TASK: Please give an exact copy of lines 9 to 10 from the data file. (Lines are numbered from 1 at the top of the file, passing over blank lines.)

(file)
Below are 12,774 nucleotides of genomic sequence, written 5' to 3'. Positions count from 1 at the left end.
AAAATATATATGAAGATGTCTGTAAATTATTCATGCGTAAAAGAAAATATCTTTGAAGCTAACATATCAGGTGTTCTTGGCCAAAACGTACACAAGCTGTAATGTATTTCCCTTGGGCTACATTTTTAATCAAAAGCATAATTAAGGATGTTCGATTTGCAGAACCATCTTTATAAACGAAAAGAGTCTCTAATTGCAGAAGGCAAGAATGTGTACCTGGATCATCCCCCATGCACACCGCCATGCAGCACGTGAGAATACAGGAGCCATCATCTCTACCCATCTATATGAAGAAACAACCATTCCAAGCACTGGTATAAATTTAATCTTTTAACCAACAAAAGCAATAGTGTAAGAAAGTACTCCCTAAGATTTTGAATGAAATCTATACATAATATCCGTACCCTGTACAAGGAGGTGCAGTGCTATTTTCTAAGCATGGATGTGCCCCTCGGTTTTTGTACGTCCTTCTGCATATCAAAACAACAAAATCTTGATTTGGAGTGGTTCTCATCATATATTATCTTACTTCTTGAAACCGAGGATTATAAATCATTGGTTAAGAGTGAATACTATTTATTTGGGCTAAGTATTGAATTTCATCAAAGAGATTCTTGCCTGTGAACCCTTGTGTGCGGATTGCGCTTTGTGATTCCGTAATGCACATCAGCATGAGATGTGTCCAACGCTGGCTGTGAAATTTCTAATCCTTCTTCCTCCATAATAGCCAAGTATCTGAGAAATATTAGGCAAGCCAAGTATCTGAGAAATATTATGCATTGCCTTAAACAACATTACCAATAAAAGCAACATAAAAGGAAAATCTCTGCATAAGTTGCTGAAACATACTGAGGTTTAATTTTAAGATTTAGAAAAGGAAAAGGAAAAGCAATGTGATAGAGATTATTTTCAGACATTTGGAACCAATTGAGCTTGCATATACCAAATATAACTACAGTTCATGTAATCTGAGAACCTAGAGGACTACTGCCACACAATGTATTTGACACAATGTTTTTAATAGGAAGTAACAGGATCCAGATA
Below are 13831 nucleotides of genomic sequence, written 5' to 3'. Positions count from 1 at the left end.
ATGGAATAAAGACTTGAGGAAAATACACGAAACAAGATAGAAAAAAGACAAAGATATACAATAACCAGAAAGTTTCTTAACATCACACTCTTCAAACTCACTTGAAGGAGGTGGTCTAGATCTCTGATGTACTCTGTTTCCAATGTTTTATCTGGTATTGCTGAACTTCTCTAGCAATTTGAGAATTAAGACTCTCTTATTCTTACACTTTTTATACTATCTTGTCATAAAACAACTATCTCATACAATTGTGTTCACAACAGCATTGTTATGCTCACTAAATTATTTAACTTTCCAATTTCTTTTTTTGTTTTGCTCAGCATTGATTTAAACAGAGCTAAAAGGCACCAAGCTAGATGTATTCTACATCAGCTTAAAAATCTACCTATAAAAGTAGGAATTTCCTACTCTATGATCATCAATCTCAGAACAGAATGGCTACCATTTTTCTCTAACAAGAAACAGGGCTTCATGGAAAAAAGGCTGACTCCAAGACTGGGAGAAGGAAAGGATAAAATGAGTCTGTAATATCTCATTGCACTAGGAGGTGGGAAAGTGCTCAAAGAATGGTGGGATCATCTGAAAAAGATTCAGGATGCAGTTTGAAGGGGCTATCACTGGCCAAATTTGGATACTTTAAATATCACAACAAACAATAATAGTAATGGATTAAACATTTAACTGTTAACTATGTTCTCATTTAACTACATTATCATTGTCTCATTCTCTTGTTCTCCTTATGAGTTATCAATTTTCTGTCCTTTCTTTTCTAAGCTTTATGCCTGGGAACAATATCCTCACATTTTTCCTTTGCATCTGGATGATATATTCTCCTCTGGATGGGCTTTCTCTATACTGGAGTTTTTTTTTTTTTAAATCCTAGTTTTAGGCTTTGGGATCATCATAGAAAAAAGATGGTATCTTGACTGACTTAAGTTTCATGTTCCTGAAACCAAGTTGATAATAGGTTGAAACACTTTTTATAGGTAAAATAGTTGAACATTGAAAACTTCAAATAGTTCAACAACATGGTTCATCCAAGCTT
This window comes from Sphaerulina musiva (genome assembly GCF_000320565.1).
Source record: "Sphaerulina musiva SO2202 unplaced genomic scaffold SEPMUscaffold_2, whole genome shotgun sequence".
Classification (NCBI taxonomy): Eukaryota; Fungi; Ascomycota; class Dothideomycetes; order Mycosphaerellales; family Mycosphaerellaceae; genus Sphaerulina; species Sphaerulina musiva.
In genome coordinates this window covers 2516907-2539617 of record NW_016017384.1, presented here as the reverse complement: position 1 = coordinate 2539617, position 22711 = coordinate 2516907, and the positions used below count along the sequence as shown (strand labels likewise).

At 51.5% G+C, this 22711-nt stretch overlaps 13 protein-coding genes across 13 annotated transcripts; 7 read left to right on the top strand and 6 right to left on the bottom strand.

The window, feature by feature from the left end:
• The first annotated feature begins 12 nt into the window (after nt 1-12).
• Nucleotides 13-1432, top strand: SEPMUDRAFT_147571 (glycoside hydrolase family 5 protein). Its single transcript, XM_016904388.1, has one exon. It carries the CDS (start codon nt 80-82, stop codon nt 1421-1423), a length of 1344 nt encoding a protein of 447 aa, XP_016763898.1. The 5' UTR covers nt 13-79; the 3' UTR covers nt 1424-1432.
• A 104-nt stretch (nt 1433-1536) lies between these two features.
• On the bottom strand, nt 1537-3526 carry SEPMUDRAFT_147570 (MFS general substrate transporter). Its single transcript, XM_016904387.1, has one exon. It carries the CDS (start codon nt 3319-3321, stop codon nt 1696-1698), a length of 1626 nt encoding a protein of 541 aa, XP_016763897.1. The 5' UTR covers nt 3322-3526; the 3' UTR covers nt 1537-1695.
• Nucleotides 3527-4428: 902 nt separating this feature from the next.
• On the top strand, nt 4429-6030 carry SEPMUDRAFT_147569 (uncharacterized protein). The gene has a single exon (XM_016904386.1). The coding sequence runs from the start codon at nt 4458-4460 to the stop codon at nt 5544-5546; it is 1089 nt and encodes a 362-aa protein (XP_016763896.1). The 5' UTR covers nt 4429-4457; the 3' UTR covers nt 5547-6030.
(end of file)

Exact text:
At 51.5% G+C, this 22711-nt stretch overlaps 13 protein-coding genes across 13 annotated transcripts; 7 read left to right on the top strand and 6 right to left on the bottom strand.

The window, feature by feature from the left end: